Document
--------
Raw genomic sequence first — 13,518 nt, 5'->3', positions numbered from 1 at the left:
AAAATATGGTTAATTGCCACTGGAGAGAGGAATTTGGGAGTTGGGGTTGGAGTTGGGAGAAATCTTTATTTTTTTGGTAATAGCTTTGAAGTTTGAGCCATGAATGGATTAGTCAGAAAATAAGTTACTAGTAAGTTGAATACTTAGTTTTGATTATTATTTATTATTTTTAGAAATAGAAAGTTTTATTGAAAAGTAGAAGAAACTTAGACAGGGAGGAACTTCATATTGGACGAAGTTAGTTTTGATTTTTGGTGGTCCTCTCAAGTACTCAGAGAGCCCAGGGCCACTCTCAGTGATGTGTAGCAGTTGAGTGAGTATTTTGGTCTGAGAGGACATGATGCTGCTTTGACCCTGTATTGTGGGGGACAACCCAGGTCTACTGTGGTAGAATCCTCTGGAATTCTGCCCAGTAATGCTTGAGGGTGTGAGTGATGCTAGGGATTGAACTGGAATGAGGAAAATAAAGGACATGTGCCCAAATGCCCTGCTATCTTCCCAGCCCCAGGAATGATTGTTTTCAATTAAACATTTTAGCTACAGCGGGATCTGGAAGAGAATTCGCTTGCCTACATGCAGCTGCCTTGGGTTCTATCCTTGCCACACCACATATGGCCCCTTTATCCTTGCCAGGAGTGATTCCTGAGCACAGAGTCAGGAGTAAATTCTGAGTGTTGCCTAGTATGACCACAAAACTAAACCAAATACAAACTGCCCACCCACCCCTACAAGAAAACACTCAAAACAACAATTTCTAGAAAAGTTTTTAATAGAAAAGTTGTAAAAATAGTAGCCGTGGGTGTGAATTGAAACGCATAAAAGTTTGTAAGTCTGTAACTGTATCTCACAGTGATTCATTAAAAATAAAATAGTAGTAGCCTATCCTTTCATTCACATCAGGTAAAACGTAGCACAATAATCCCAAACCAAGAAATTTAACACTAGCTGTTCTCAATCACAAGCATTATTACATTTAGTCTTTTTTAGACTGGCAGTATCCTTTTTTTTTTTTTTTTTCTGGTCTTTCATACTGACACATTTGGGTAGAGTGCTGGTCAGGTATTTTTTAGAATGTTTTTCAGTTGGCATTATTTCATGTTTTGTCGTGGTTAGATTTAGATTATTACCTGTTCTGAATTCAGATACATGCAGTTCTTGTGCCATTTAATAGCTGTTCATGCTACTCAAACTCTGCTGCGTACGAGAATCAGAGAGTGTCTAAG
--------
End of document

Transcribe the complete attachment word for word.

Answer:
Raw genomic sequence first — 13,518 nt, 5'->3', positions numbered from 1 at the left:
AAAATATGGTTAATTGCCACTGGAGAGAGGAATTTGGGAGTTGGGGTTGGAGTTGGGAGAAATCTTTATTTTTTTGGTAATAGCTTTGAAGTTTGAGCCATGAATGGATTAGTCAGAAAATAAGTTACTAGTAAGTTGAATACTTAGTTTTGATTATTATTTATTATTTTTAGAAATAGAAAGTTTTATTGAAAAGTAGAAGAAACTTAGACAGGGAGGAACTTCATATTGGACGAAGTTAGTTTTGATTTTTGGTGGTCCTCTCAAGTACTCAGAGAGCCCAGGGCCACTCTCAGTGATGTGTAGCAGTTGAGTGAGTATTTTGGTCTGAGAGGACATGATGCTGCTTTGACCCTGTATTGTGGGGGACAACCCAGGTCTACTGTGGTAGAATCCTCTGGAATTCTGCCCAGTAATGCTTGAGGGTGTGAGTGATGCTAGGGATTGAACTGGAATGAGGAAAATAAAGGACATGTGCCCAAATGCCCTGCTATCTTCCCAGCCCCAGGAATGATTGTTTTCAATTAAACATTTTAGCTACAGCGGGATCTGGAAGAGAATTCGCTTGCCTACATGCAGCTGCCTTGGGTTCTATCCTTGCCACACCACATATGGCCCCTTTATCCTTGCCAGGAGTGATTCCTGAGCACAGAGTCAGGAGTAAATTCTGAGTGTTGCCTAGTATGACCACAAAACTAAACCAAATACAAACTGCCCACCCACCCCTACAAGAAAACACTCAAAACAACAATTTCTAGAAAAGTTTTTAATAGAAAAGTTGTAAAAATAGTAGCCGTGGGTGTGAATTGAAACGCATAAAAGTTTGTAAGTCTGTAACTGTATCTCACAGTGATTCATTAAAAATAAAATAGTAGTAGCCTATCCTTTCATTCACATCAGGTAAAACGTAGCACAATAATCCCAAACCAAGAAATTTAACACTAGCTGTTCTCAATCACAAGCATTATTACATTTAGTCTTTTTTAGACTGGCAGTATCCTTTTTTTTTTTTTTTTTCTGGTCTTTCATACTGACACATTTGGGTAGAGTGCTGGTCAGGTATTTTTTAGAATGTTTTTCAGTTGGCATTATTTCATGTTTTGTCGTGGTTAGATTTAGATTATTACCTGTTCTGAATTCAGATACATGCAGTTCTTGTGCCATTTAATAGCTGTTCATGCTACTCAAACTCTGCTGCGTACGAGAATCAGAGAGTGTCTAAG